Nutraceutical For Heart Diseases

Nutraceutical For Heart Diseases: Cardiovascular disease (CVD) ranks among the most common health-related and economic issues worldwide. Dietary factors are important contributors to cardiovascular risk, either directly, or through their effects on other cardiovascular risk factors including hypertension, dyslipidemia, and diabetes mellitus. Nutraceuticals are natural nutritional compounds, which are efficacious in preventative medicine or the treatment of disease. Several foods and dietary supplements have been shown to protect against the development of CVD.

Hypertension is an important modifiable risk factor for CVD. It has been shown that lowering blood pressure reduces CV risk by 20-25% for myocardial infarction, 35-40% for stroke, and about 50% for heart failure. The evidence relating to the antihypertensive effects of selected nutraceuticals is outlined below:


The richest naturally occurring sources of phytosterols are vegetable oils and products made from them. Sterols can be present in the free form and as fatty acid esters and glycolipids. The bound form is usually hydrolyzed in the small intestines by pancreatic enzymes.

In contrast to the well-studied effects of sterols and stanols upon lipids, there is a relative paucity of evidence relating to their effects upon blood pressure. Studies have failed to demonstrate antihypertensive effects of sterols/stanols despite continuing treatment for a year or more. One recent study, which aimed to analyze the effect of plant stanol esters on arterial stiffness and endothelial function in adults also found no effect on measured blood pressure. Although the data are limited there appear to be no antihypertensive effects of these compounds in humans, neither is there any indication of adverse effects on blood pressure.

Phytosterols compete with dietary cholesterol by blocking the uptake as well as facilitating its excretion from the body. Hence, they have the potential to reduce the morbidity and mortality of CVD. Phytosterols occur in most plant species and although green and yellow vegetables contain significant amounts of sterols, their seeds concentrate them.

Buckwheat seeds possess phytosterols, flavonoids, flavones, proteins, and thiamin-binding proteins, etc., Buckwheat proteins lower blood cholesterol and hypertension. Dietary fibers have also cholesterol-lowering properties with beneficial effects in the prevention and alleviation of CVD and diabetes.


Flavonoids are widely distributed in vegetables, onion, endives, cruciferous, grapefruits, apples, cherries, pomegranate, berries, black grapes, and red wine, and are available as flavones, flavanones, and flavonols:

It is playing a major role in the prevention and curing the CVD. Flavonoids block the angiotensin-converting enzyme, block the cyclooxygenase enzymes that break down prostaglandins, and prevent platelet aggregation. They also protect the vascular system that carries oxygen and nutrients to cells. Anthocyanins, tannins (proanthocyanidins), tetrahydro-ß-carbolines, stilbenes, dietary indoleamines, serotonin, and melatonin, in plant foods are hypothesized to impose health benefits. Orange juice containing pulp is rich in flavonoids. Hesperidin is a flavanone glycoside that is classified as a citrus bioflavonoid. Citrus sinensis and tangelos are the richest dietary sources of hesperidin. The peel and membranous parts of lemons and oranges have the highest hesperidin concentrations. Hesperidin is used for the treatment of venous insufficiency and hemorrhoids.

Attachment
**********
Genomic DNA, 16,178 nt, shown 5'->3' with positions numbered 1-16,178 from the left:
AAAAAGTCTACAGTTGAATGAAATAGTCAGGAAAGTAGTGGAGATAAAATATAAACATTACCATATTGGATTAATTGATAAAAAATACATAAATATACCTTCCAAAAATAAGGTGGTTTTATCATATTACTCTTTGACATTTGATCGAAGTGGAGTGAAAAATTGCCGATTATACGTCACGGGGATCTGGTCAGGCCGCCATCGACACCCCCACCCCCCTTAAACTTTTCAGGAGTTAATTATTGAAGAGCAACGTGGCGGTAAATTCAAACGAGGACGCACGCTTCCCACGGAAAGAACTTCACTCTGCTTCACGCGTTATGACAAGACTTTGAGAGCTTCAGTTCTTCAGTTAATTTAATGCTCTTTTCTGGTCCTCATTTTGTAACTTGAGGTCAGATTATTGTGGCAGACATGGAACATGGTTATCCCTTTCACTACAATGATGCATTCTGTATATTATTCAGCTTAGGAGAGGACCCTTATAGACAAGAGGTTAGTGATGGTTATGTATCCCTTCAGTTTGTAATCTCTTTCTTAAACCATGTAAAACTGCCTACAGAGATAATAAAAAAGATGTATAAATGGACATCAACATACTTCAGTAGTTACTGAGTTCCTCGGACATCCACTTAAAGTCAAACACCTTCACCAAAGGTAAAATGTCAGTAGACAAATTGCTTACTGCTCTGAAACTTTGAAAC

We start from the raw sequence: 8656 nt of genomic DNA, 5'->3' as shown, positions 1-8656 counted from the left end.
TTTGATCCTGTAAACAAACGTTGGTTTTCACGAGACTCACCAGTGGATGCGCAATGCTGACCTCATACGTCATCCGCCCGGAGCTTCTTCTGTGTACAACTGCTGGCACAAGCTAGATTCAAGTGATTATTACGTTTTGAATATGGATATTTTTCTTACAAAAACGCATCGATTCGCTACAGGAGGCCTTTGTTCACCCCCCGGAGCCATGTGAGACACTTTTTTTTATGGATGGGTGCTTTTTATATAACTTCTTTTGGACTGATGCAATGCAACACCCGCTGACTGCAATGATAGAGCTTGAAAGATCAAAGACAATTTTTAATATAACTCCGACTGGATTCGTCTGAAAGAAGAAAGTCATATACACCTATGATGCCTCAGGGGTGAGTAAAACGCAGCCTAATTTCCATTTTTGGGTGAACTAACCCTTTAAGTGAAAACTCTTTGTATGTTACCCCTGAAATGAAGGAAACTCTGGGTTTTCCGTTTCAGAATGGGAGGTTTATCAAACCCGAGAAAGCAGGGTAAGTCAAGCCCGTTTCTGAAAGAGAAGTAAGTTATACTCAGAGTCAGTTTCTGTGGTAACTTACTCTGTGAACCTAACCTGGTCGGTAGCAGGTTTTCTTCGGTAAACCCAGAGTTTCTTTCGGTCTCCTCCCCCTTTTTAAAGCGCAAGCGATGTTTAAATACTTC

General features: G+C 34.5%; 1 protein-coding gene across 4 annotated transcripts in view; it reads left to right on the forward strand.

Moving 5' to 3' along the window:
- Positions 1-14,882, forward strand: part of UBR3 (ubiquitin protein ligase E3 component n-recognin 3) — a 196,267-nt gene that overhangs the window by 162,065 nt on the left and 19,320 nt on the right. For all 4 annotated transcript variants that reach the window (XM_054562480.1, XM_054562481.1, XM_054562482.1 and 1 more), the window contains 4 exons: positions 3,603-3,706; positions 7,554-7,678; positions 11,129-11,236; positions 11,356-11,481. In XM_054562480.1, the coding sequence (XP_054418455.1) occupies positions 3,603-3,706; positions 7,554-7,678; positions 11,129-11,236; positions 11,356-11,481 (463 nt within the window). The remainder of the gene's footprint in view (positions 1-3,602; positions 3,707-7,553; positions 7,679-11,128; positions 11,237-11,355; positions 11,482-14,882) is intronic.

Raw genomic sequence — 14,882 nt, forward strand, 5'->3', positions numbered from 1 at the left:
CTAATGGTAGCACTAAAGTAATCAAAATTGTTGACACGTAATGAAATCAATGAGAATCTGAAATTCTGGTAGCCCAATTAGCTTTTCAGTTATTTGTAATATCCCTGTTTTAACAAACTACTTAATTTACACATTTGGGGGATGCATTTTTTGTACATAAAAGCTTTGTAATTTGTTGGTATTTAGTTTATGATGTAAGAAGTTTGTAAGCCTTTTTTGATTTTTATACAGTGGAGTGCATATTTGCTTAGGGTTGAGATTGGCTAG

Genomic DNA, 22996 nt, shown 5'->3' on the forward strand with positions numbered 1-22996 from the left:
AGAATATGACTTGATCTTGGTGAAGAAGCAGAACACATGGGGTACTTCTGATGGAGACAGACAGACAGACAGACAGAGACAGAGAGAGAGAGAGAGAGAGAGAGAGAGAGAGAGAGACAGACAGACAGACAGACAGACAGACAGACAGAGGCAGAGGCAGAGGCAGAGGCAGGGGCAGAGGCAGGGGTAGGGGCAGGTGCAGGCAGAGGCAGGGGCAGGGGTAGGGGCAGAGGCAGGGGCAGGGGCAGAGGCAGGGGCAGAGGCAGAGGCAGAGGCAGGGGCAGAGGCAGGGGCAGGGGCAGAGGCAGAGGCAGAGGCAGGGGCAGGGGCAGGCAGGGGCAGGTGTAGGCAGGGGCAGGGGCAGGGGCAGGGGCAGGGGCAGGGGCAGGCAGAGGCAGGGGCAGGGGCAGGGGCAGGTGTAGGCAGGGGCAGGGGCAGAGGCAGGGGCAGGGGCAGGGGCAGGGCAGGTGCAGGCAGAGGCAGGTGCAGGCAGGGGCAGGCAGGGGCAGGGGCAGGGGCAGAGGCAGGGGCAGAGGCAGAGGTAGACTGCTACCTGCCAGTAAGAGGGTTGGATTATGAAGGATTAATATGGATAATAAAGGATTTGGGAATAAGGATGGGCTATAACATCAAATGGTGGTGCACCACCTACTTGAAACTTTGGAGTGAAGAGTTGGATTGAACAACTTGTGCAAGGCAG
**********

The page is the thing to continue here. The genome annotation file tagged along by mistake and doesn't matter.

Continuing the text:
Flavonoid intake was significantly inversely associated with mortality from coronary heart disease and the incidence of myocardial infarction. Flavonoids in regularly consumed foods may reduce the risk of death from coronary heart disease, especially in elderly people.

The rhizome of zingiber officinalis is a common condiment for various foods and beverages. It has a long history of medicinal use and has a positive effect on CVD. Ginger has potent antioxidant and anti-inflammatory activities and recently it has been recommended for various diseases including hypertension and palpitation. This plant has a good protective effect on the toxicity of synthetic drugs, too.

Fatty acids of the omega-3 series (n-3 fatty acids) present in fish are dietary components affecting plasma lipids and CVD, like arrhythmias. Octacosanol, present in whole grains, fruits, and leaves of many plants, has lipid-lowering properties, with no side effects.

Nutraceutical For Heart Diseases
Nutraceutical For Heart Diseases


Spirulina is a biomass of cyanobacteria (blue-green algae) that can be consumed by humans and animals. The three species are Arthrospira platensis, A. fusiformis, and A. maxima. Cultivated worldwide, Arthrospira is used as a dietary supplement or whole food.

The lipid content of spirulina is 8% by weight providing the fatty acids, gamma-linolenic acid, alpha-linolenic acid, linoleic acid, stearidonic acid, eicosapentaenoic acid (EPA), docosahexaenoic acid (DHA), and arachidonic acid, proteins, vitamins, minerals, carbohydrates, pigments, trace elements, essential fatty acids.

Some studies indicated that Spirulina maxima might exert an antihypertensive effect. Oral Spirulina supplementation resulted in systolic and diastolic blood pressure reduction in a small clinical trial.

Make sure you also check our other amazing Article on : Nutraceuticals In Diabetes Control
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